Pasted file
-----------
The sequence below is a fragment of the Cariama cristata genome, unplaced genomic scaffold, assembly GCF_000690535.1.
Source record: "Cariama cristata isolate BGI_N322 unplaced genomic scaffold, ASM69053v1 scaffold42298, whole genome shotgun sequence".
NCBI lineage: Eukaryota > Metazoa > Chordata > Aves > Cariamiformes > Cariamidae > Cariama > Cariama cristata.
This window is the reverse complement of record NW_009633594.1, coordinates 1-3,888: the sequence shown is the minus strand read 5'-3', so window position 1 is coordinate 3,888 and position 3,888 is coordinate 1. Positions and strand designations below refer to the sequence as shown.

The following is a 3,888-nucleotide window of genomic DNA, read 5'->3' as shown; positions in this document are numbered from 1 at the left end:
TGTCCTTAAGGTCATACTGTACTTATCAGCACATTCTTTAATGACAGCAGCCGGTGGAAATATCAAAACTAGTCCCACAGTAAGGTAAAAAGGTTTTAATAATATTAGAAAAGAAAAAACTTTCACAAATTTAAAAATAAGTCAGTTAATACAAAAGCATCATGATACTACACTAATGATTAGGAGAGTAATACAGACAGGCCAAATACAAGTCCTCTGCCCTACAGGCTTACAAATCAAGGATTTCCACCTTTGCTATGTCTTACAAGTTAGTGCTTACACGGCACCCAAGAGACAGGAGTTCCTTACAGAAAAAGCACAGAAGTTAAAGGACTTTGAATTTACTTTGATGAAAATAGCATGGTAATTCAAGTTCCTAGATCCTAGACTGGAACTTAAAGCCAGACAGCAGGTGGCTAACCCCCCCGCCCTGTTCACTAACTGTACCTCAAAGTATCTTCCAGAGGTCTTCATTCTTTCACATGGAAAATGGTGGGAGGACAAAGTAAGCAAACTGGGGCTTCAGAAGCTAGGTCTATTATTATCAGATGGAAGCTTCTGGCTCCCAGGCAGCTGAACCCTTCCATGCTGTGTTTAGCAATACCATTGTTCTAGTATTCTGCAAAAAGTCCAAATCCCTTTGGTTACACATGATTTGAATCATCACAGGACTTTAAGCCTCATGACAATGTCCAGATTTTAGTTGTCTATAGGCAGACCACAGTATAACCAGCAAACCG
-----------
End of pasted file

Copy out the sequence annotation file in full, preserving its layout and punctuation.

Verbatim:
The sequence below is a fragment of the Cariama cristata genome, unplaced genomic scaffold, assembly GCF_000690535.1.
Source record: "Cariama cristata isolate BGI_N322 unplaced genomic scaffold, ASM69053v1 scaffold42298, whole genome shotgun sequence".
NCBI lineage: Eukaryota > Metazoa > Chordata > Aves > Cariamiformes > Cariamidae > Cariama > Cariama cristata.
This window is the reverse complement of record NW_009633594.1, coordinates 1-3,888: the sequence shown is the minus strand read 5'-3', so window position 1 is coordinate 3,888 and position 3,888 is coordinate 1. Positions and strand designations below refer to the sequence as shown.

The following is a 3,888-nucleotide window of genomic DNA, read 5'->3' as shown; positions in this document are numbered from 1 at the left end:
TGTCCTTAAGGTCATACTGTACTTATCAGCACATTCTTTAATGACAGCAGCCGGTGGAAATATCAAAACTAGTCCCACAGTAAGGTAAAAAGGTTTTAATAATATTAGAAAAGAAAAAACTTTCACAAATTTAAAAATAAGTCAGTTAATACAAAAGCATCATGATACTACACTAATGATTAGGAGAGTAATACAGACAGGCCAAATACAAGTCCTCTGCCCTACAGGCTTACAAATCAAGGATTTCCACCTTTGCTATGTCTTACAAGTTAGTGCTTACACGGCACCCAAGAGACAGGAGTTCCTTACAGAAAAAGCACAGAAGTTAAAGGACTTTGAATTTACTTTGATGAAAATAGCATGGTAATTCAAGTTCCTAGATCCTAGACTGGAACTTAAAGCCAGACAGCAGGTGGCTAACCCCCCCGCCCTGTTCACTAACTGTACCTCAAAGTATCTTCCAGAGGTCTTCATTCTTTCACATGGAAAATGGTGGGAGGACAAAGTAAGCAAACTGGGGCTTCAGAAGCTAGGTCTATTATTATCAGATGGAAGCTTCTGGCTCCCAGGCAGCTGAACCCTTCCATGCTGTGTTTAGCAATACCATTGTTCTAGTATTCTGCAAAAAGTCCAAATCCCTTTGGTTACACATGATTTGAATCATCACAGGACTTTAAGCCTCATGACAATGTCCAGATTTTAGTTGTCTATAGGCAGACCACAGTATAACCAGCAAACCG